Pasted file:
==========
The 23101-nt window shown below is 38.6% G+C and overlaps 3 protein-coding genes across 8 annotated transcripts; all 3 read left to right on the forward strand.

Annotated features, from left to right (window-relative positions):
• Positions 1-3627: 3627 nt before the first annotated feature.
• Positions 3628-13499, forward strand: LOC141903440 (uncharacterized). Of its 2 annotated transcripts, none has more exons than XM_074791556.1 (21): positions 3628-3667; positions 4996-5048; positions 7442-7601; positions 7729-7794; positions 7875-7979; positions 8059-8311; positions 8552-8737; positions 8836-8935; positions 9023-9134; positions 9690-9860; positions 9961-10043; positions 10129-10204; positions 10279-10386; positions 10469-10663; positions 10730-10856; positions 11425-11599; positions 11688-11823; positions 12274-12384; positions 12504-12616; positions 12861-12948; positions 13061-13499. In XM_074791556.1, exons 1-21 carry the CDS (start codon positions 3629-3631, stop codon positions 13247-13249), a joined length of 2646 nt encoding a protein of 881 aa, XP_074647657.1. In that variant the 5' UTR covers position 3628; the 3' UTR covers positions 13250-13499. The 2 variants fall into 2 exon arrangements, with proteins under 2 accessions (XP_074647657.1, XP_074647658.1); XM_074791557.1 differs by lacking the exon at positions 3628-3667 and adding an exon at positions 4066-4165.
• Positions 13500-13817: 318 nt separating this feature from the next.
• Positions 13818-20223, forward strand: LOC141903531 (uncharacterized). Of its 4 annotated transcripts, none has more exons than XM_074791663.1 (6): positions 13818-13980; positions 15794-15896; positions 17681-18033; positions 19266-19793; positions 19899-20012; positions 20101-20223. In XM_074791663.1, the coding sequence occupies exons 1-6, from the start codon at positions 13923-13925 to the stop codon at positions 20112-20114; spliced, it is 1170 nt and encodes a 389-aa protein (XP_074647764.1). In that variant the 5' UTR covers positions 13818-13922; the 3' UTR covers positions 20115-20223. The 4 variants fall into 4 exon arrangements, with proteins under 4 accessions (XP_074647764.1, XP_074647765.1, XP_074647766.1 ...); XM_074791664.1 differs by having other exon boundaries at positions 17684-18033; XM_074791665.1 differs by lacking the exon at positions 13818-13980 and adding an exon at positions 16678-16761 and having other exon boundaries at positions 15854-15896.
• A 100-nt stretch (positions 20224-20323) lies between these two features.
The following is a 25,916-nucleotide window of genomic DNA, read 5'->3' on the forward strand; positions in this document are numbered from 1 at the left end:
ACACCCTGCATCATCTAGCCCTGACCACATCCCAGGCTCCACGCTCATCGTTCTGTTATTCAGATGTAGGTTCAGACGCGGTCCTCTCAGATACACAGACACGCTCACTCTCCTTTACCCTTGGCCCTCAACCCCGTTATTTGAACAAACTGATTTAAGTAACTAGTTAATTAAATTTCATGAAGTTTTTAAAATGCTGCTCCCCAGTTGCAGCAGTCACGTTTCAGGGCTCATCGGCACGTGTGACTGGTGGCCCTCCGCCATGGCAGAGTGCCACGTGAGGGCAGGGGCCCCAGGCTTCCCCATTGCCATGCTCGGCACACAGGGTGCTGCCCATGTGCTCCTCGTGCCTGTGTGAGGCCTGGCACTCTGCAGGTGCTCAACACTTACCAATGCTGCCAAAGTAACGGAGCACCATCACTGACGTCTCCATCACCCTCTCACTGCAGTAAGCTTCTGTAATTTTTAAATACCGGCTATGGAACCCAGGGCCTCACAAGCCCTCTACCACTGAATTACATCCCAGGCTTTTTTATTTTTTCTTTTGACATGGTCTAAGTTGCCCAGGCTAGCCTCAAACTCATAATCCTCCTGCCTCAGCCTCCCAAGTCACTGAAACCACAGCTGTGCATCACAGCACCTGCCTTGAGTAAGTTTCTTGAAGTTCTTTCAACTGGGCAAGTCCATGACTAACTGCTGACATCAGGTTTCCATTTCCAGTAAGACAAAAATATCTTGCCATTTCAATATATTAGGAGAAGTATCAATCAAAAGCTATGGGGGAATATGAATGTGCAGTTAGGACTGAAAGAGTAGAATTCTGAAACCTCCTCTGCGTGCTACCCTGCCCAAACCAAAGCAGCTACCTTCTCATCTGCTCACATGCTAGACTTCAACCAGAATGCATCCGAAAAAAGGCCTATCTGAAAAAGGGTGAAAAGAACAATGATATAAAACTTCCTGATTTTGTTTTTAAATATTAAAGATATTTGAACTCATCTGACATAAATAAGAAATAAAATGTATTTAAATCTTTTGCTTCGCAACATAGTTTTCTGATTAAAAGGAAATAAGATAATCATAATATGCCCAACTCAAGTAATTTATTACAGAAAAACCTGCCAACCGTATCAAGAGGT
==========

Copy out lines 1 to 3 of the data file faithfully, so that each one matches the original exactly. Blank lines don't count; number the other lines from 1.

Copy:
The 23101-nt window shown below is 38.6% G+C and overlaps 3 protein-coding genes across 8 annotated transcripts; all 3 read left to right on the forward strand.

Annotated features, from left to right (window-relative positions):
• Positions 1-3627: 3627 nt before the first annotated feature.